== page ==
People live their lives bound by what they accept as correct and true. That’s how they define “reality”. But what does it mean to be “correct” or “true”? Merely vague concepts… Their “reality” may all be a mirage. Can we consider them to be simply living in their own world shaped by their beliefs? – Itachi Uchiha from Naruto
Have you ever had a conversation with someone, perhaps an argument, during which a snide retort may have been thrown about? Something along the lines of, “dude, get real,” because to that person, your perspective couldn’t have been more wrong. Several times, I have been put in that position and several times, reached the compromise of agreeing to disagree because after all we all have our own set of beliefs, our own opinions.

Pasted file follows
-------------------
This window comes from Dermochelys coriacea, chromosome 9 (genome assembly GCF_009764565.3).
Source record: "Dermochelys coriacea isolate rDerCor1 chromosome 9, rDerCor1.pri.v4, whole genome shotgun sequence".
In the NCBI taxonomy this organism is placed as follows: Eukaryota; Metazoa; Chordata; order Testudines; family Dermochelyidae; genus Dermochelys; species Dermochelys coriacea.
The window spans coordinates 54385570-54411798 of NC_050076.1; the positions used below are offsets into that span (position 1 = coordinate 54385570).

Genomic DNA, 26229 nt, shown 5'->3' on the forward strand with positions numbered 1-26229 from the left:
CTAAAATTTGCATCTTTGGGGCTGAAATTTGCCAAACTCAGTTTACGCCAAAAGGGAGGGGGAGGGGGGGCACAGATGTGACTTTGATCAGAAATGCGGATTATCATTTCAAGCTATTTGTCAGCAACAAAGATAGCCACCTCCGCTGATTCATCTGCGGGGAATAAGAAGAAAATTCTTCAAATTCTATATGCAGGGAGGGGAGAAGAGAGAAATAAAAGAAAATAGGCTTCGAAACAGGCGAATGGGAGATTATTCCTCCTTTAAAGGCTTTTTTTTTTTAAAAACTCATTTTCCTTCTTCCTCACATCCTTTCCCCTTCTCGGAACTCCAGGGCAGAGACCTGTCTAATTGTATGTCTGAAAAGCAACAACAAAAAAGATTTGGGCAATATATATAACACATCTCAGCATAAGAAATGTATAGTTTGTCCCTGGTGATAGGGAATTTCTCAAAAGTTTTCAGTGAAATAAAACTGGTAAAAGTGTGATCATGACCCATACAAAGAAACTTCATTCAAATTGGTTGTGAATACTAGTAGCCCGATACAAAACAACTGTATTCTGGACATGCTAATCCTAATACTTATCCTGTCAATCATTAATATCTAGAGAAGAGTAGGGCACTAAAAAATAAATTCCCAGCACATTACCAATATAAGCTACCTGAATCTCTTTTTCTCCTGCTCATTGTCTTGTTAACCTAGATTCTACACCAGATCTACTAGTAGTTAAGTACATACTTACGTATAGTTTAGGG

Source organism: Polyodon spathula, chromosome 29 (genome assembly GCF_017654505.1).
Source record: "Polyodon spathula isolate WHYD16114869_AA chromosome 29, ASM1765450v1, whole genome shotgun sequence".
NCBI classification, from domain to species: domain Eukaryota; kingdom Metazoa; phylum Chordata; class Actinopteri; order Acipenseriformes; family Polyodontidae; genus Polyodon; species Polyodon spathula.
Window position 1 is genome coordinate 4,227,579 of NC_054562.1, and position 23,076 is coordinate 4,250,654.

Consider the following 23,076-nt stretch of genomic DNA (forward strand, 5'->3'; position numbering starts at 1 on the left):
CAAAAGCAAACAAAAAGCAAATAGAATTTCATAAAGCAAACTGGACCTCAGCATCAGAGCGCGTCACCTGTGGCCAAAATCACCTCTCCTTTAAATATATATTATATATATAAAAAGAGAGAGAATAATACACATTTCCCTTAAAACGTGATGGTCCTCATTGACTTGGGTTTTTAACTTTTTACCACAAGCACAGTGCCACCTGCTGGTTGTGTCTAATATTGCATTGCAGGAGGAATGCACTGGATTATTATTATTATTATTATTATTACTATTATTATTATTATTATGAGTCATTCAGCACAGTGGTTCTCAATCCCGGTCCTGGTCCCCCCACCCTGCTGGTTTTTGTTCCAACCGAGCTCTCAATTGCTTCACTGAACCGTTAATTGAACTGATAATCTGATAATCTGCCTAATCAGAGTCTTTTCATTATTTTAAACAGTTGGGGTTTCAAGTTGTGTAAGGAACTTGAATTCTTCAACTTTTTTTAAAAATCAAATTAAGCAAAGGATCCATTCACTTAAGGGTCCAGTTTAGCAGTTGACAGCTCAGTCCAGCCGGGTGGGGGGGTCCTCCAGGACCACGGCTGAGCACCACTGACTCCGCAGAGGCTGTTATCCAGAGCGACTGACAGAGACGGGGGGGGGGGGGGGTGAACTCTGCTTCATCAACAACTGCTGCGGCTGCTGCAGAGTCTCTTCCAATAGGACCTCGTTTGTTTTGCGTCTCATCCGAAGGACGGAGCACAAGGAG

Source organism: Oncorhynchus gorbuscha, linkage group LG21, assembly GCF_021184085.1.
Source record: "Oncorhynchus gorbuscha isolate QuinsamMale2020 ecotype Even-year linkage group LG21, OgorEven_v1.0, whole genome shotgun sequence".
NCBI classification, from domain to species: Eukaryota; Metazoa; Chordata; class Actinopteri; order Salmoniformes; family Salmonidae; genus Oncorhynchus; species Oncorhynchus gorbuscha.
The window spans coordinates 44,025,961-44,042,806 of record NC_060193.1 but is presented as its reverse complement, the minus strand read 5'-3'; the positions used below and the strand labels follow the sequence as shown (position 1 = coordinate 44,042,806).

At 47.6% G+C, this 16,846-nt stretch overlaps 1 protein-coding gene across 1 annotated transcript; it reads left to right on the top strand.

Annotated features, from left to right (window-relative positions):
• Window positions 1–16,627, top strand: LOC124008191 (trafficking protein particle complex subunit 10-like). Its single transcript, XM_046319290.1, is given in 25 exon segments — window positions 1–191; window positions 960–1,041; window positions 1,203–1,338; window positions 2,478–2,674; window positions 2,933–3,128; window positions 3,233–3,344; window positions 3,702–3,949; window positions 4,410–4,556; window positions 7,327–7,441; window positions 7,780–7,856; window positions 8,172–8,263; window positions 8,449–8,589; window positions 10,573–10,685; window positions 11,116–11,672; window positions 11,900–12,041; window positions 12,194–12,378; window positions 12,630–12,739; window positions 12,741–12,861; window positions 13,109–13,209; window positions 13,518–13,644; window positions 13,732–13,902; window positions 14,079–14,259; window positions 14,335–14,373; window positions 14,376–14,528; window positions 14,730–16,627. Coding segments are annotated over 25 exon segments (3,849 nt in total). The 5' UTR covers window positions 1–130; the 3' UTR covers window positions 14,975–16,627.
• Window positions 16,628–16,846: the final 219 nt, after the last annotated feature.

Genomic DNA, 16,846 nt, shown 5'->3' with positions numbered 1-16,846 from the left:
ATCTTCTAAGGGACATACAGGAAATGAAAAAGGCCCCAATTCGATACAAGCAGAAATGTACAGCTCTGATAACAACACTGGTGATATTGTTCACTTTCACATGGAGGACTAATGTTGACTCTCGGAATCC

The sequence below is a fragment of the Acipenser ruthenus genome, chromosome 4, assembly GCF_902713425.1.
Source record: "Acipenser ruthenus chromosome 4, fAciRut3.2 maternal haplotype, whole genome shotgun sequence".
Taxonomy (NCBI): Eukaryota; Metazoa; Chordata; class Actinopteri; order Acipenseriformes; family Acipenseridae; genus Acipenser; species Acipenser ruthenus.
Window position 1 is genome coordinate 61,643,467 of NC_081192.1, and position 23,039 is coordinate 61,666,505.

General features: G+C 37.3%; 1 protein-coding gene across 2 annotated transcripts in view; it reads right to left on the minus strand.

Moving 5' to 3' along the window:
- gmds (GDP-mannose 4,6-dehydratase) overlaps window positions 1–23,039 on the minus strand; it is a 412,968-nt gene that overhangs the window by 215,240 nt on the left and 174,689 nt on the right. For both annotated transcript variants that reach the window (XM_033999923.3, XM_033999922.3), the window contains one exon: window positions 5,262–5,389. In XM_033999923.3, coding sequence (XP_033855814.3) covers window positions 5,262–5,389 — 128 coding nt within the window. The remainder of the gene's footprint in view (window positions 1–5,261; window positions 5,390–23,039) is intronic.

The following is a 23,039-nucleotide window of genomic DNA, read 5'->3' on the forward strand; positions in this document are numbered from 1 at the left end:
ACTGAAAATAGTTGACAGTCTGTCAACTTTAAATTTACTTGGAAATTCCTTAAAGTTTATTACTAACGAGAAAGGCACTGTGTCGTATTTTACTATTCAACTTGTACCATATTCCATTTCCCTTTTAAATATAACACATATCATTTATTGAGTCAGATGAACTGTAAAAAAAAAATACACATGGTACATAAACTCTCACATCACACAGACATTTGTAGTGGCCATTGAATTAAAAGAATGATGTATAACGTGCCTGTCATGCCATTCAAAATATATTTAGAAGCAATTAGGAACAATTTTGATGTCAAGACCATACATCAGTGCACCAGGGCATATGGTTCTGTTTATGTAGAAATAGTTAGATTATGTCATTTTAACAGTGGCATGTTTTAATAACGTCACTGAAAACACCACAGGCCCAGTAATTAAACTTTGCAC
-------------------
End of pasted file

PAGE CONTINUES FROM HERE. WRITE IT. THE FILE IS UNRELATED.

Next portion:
What if I told you to hold that thought? That, ‘getting real’ is not just some casual shade being thrown your way but an impossible challenge in itself. What if we all lived in our separate realities and no matter how hard we try, we cannot break out of our individual worlds?
When my English professor started the analysis of a short story by Guy de Maupassant titled ‘The False Gems‘, I, along with everyone else in the class had no idea there was more to the text than meets the eye. I was interested in the concept of ‘perception versus reality’ that he put forth, and in particular, the conclusion we arrived at that perception is reality. Some agreed with this, and others did not. I found myself belonging to the former.
Think about it.
The nature of Reality
Reality is a fluid concept that is formed on the grounds of our individual belief systems. Those belief systems may differ from person to person. When my teacher proposed this, it was met by objections from an especially passionate classmate of mine who argued that reality is not fluid but a fixed, changeless state of the world. He pointed out that reality is based upon facts. But…is it really? Isn’t fact a completely distinguishable notion from reality?